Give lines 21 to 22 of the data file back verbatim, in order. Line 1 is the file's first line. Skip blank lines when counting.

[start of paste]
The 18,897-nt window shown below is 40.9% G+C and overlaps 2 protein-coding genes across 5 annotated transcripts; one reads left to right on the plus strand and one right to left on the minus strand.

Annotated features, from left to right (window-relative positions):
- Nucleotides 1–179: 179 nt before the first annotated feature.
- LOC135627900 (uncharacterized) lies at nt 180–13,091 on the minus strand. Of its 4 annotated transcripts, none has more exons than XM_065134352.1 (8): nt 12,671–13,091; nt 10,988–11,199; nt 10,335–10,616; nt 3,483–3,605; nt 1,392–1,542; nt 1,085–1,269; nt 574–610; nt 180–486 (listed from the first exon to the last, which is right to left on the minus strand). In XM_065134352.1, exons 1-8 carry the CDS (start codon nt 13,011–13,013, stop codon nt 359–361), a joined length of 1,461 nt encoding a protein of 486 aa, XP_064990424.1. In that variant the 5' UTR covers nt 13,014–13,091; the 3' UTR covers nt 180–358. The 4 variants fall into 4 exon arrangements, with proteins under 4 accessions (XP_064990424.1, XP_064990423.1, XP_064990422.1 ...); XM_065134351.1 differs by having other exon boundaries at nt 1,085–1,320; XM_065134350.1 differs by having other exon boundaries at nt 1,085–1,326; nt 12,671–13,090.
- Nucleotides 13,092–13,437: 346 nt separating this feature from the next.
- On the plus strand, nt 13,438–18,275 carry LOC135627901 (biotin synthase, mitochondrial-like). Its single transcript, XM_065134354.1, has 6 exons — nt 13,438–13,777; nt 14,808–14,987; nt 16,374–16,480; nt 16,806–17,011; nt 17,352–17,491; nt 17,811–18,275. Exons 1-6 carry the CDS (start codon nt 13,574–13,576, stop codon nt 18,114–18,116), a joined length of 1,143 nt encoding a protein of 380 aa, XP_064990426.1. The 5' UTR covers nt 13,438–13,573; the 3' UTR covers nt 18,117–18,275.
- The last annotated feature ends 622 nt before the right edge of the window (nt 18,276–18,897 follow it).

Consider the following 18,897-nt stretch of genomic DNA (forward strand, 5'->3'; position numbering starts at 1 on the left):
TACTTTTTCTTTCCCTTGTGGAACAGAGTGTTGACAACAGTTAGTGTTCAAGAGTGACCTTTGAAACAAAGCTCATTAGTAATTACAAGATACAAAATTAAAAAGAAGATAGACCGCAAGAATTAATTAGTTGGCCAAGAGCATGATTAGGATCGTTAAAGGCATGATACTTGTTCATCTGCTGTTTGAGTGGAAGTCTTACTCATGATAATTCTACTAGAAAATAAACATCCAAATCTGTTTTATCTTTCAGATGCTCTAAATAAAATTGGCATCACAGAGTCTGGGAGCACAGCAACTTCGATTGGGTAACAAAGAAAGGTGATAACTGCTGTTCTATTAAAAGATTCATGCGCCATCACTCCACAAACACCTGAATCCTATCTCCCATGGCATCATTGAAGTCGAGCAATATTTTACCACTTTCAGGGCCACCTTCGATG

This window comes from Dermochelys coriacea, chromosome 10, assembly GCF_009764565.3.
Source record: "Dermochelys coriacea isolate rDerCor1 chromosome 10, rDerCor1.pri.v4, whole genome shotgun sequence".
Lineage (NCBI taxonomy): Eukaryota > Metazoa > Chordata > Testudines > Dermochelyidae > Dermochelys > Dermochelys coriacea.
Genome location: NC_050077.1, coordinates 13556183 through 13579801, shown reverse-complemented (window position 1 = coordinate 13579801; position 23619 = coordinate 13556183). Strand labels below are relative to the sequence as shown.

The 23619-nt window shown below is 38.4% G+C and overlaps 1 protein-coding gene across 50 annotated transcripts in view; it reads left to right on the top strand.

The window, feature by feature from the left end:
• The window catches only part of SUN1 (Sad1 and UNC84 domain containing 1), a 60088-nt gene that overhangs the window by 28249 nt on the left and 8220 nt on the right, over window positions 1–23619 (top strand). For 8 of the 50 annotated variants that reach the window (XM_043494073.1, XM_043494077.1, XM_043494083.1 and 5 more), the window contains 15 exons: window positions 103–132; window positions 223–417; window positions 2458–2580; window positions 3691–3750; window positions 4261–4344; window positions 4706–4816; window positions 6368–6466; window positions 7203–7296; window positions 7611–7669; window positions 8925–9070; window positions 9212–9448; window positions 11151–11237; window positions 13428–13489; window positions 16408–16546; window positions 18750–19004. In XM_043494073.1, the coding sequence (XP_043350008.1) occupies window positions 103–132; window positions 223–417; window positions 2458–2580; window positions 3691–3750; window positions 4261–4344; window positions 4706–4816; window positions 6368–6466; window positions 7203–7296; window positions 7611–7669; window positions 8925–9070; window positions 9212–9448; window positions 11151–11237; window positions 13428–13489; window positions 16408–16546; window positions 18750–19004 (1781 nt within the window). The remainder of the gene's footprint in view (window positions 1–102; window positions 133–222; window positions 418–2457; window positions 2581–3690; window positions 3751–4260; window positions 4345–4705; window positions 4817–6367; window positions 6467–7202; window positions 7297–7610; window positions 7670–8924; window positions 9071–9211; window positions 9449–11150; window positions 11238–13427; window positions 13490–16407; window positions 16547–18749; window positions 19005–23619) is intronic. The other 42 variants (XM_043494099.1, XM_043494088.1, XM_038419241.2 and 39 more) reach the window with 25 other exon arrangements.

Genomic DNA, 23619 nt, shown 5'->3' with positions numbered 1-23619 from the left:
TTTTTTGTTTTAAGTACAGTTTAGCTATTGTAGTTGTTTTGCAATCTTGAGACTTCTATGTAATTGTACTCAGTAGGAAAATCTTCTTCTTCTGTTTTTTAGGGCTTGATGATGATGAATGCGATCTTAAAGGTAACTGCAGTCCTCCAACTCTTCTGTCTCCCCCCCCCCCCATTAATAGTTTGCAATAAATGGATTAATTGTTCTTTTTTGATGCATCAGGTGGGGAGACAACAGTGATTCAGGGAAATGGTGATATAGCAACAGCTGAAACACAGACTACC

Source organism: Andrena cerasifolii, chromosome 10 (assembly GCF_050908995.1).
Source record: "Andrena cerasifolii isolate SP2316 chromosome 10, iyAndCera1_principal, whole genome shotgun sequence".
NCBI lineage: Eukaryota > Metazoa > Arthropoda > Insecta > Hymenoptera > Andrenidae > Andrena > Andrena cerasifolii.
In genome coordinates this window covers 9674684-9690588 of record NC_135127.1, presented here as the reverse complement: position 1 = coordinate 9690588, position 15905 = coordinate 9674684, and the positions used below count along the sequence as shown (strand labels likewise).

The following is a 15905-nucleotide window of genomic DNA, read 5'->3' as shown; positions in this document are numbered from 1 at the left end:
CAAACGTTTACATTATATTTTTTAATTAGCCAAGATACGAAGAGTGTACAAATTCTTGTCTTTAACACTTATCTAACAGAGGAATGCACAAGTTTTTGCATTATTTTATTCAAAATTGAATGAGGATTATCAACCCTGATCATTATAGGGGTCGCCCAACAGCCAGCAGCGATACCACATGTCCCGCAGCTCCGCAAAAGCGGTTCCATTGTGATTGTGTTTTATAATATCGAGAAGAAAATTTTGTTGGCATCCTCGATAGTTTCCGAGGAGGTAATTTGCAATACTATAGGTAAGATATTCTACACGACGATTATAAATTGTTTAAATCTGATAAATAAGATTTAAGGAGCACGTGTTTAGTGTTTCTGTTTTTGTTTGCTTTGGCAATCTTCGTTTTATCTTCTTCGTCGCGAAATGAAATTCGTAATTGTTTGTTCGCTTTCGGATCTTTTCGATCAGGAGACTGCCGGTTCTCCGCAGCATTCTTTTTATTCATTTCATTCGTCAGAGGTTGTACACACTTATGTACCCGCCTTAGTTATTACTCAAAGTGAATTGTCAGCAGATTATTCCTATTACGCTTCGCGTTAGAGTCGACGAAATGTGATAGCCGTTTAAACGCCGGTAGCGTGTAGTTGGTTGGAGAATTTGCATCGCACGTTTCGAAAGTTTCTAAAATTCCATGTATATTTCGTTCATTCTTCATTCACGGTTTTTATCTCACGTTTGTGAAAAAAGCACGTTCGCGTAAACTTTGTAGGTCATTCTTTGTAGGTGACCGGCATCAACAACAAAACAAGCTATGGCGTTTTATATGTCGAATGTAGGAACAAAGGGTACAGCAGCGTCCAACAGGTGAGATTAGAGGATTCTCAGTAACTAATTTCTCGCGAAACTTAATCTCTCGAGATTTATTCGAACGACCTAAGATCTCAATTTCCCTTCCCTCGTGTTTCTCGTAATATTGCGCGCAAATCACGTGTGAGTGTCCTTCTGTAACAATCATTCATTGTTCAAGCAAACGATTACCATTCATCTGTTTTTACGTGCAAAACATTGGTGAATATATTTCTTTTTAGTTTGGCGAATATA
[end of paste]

NCBI lineage: Eukaryota > Metazoa > Arthropoda > Insecta > Hymenoptera > Andrenidae > Andrena > Andrena cerasifolii.
In genome coordinates this window covers 9674684-9690588 of record NC_135127.1, presented here as the reverse complement: position 1 = coordinate 9690588, position 15905 = coordinate 9674684, and the positions used below count along the sequence as shown (strand labels likewise).